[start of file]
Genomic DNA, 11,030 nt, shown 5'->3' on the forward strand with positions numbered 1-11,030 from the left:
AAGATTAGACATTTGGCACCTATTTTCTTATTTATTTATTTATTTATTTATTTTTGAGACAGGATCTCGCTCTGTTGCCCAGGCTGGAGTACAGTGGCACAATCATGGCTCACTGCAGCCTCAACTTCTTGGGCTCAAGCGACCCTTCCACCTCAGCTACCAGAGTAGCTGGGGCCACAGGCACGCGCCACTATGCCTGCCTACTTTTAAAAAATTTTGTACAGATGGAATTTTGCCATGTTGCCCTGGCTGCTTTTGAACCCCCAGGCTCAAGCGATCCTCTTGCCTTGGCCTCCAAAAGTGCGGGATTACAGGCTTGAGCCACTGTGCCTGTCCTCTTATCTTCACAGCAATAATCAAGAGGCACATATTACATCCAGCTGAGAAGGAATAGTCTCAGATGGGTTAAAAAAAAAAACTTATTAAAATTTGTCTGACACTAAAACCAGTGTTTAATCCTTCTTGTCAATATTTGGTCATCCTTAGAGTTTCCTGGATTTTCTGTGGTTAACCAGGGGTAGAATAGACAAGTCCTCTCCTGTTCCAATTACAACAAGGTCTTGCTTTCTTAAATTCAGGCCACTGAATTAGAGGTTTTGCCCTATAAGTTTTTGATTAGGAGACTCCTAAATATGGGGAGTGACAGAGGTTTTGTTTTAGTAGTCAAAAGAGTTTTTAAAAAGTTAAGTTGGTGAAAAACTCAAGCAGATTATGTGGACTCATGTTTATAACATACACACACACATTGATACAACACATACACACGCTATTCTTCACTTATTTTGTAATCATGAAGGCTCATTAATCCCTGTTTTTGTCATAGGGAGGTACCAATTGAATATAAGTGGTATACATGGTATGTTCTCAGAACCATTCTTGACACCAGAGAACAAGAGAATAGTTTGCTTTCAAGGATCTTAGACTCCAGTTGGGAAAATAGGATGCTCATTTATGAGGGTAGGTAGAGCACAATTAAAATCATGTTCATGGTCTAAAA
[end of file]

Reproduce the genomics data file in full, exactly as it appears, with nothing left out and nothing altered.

Genomic DNA, 11,030 nt, shown 5'->3' on the forward strand with positions numbered 1-11,030 from the left:
AAGATTAGACATTTGGCACCTATTTTCTTATTTATTTATTTATTTATTTATTTTTGAGACAGGATCTCGCTCTGTTGCCCAGGCTGGAGTACAGTGGCACAATCATGGCTCACTGCAGCCTCAACTTCTTGGGCTCAAGCGACCCTTCCACCTCAGCTACCAGAGTAGCTGGGGCCACAGGCACGCGCCACTATGCCTGCCTACTTTTAAAAAATTTTGTACAGATGGAATTTTGCCATGTTGCCCTGGCTGCTTTTGAACCCCCAGGCTCAAGCGATCCTCTTGCCTTGGCCTCCAAAAGTGCGGGATTACAGGCTTGAGCCACTGTGCCTGTCCTCTTATCTTCACAGCAATAATCAAGAGGCACATATTACATCCAGCTGAGAAGGAATAGTCTCAGATGGGTTAAAAAAAAAAACTTATTAAAATTTGTCTGACACTAAAACCAGTGTTTAATCCTTCTTGTCAATATTTGGTCATCCTTAGAGTTTCCTGGATTTTCTGTGGTTAACCAGGGGTAGAATAGACAAGTCCTCTCCTGTTCCAATTACAACAAGGTCTTGCTTTCTTAAATTCAGGCCACTGAATTAGAGGTTTTGCCCTATAAGTTTTTGATTAGGAGACTCCTAAATATGGGGAGTGACAGAGGTTTTGTTTTAGTAGTCAAAAGAGTTTTTAAAAAGTTAAGTTGGTGAAAAACTCAAGCAGATTATGTGGACTCATGTTTATAACATACACACACACATTGATACAACACATACACACGCTATTCTTCACTTATTTTGTAATCATGAAGGCTCATTAATCCCTGTTTTTGTCATAGGGAGGTACCAATTGAATATAAGTGGTATACATGGTATGTTCTCAGAACCATTCTTGACACCAGAGAACAAGAGAATAGTTTGCTTTCAAGGATCTTAGACTCCAGTTGGGAAAATAGGATGCTCATTTATGAGGGTAGGTAGAGCACAATTAAAATCATGTTCATGGTCTAAAA